I also studied math for a semester in Budapest, Hungary, where I was exposed to the Hungarian approach to math education.  I found it to be effective, intuitive, quite enjoyable, and less strenuous than the Russian approach.  Lastly, I spent a year working as a Kumon instructor and solutions manual editor at the premier Kumon center in the Midwest.  The Kumon method is an extremely effective method of learning math, which was first developed in Japan in 1954.  It is basically a program that trains students to do math in a very orderly, drill-based fashion and makes certain that students have become adequately competent in each necessary prerequisite technique before moving on to the next technique.  The method regularly produces such impressive results as 6th grade students capable of performing well on the AP Calculus exam.  Unfortunately, owing to its dry, mechanical style, students usually don't enjoy the program at all (most of the time, dropping out) and, while their computational abilities are great, their intuitive understanding of math and how to apply it is poor.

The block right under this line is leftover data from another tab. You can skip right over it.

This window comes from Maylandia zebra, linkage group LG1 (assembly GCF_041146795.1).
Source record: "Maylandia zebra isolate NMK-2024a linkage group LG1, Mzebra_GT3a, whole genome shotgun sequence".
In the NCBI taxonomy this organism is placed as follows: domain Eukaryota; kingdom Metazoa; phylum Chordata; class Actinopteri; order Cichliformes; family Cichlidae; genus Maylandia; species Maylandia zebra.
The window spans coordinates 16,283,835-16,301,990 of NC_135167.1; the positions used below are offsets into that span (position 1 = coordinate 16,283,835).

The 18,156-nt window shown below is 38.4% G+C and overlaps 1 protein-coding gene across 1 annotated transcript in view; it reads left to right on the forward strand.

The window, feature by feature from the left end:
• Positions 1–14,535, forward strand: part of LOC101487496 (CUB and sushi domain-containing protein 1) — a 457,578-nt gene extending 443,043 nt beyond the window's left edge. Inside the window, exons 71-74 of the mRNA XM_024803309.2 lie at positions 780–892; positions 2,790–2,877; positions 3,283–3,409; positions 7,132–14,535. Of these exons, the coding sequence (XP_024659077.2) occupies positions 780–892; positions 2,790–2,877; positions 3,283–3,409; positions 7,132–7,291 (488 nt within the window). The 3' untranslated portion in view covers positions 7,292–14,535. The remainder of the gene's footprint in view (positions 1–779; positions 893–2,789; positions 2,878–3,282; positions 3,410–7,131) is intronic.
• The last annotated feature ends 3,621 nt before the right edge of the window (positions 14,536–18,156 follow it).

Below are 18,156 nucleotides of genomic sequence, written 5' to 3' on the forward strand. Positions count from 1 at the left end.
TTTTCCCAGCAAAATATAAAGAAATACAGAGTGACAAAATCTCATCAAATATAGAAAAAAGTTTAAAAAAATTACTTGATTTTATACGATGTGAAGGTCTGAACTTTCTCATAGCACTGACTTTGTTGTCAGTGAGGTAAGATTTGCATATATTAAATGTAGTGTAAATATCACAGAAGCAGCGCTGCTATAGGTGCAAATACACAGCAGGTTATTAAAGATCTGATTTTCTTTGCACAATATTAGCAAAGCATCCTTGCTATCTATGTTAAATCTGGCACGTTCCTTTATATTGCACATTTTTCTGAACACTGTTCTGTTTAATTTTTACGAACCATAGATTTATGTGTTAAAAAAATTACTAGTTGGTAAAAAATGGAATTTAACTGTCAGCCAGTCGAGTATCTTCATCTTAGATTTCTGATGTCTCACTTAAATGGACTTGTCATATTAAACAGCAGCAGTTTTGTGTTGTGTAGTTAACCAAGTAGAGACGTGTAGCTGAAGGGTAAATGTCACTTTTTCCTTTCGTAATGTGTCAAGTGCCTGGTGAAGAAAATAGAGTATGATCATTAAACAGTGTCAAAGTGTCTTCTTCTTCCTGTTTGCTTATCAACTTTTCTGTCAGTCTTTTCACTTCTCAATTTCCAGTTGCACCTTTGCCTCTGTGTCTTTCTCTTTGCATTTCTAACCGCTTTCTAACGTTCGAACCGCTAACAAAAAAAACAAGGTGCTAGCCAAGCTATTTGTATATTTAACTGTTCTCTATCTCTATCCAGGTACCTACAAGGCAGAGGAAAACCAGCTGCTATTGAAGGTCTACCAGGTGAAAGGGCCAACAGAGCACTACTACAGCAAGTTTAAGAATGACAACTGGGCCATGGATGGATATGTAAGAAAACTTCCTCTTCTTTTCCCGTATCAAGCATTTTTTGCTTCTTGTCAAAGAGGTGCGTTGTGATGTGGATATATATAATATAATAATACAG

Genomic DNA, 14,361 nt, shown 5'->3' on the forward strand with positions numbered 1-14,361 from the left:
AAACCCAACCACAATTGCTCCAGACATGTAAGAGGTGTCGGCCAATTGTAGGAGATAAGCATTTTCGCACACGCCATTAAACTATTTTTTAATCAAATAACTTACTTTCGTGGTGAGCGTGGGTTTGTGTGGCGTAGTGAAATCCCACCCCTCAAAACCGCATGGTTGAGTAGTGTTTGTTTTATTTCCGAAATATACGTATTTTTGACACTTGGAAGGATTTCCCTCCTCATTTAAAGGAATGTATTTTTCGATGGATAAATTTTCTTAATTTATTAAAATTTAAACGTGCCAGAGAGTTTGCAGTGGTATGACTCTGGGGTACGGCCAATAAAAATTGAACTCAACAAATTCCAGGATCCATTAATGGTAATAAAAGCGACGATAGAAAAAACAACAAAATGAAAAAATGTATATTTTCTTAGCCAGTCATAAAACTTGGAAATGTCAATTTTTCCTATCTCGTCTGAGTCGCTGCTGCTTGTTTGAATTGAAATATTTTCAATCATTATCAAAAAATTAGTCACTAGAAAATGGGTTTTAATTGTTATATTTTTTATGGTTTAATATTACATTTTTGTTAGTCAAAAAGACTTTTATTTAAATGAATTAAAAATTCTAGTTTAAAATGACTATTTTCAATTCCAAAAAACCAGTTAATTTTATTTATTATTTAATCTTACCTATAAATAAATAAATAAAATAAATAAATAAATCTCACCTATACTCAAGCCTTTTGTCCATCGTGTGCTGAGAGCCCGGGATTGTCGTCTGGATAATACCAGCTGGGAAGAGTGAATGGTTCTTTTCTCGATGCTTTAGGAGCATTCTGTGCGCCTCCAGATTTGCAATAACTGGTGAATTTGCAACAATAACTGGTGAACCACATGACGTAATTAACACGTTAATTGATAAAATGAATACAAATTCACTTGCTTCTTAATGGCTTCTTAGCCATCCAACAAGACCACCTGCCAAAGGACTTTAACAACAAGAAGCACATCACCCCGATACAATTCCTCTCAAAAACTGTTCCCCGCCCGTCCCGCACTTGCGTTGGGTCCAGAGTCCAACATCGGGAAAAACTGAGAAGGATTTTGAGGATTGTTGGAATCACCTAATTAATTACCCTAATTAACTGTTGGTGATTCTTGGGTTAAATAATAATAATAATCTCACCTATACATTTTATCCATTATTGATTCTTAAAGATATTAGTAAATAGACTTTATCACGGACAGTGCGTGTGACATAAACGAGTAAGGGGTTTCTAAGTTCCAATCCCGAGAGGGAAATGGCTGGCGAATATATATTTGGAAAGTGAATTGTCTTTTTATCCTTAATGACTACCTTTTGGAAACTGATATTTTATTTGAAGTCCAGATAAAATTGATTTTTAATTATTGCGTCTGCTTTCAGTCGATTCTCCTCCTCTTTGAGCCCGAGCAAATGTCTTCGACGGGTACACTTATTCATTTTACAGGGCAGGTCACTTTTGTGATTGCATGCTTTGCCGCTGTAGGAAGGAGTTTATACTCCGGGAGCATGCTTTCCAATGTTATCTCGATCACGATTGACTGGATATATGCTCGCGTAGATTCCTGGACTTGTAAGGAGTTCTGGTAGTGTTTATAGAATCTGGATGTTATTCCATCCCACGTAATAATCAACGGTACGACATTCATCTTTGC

My experience learning math and conducting mathematical research with some of the most prodigal students and top professors in the United States, has also been invaluable to me.  In high school, I attended three summer math programs, Power Math, Mathcamp, and Hampshire College Summer Studies in Mathematics.  In college, I was a counselor for Power Math, attended East Tennessee State University's Research Experience for Undergraduates in Mathematics, performed two years of mathematical research with professors from Washington University in St. Louis and the University of Nebraska-Omaha, and presented my research at three mathematical conferences.  Working with and learning from a variety of successful mathematicians in a variety of contexts has helped me to discover and decompose the approaches that these people take to learning math and solving (sometimes extremely challenging) math problems.  These approaches, as well as my own have been the inspiration for the component of the K2 Learning System which is dedicated strictly to teaching students how to "think mathematically."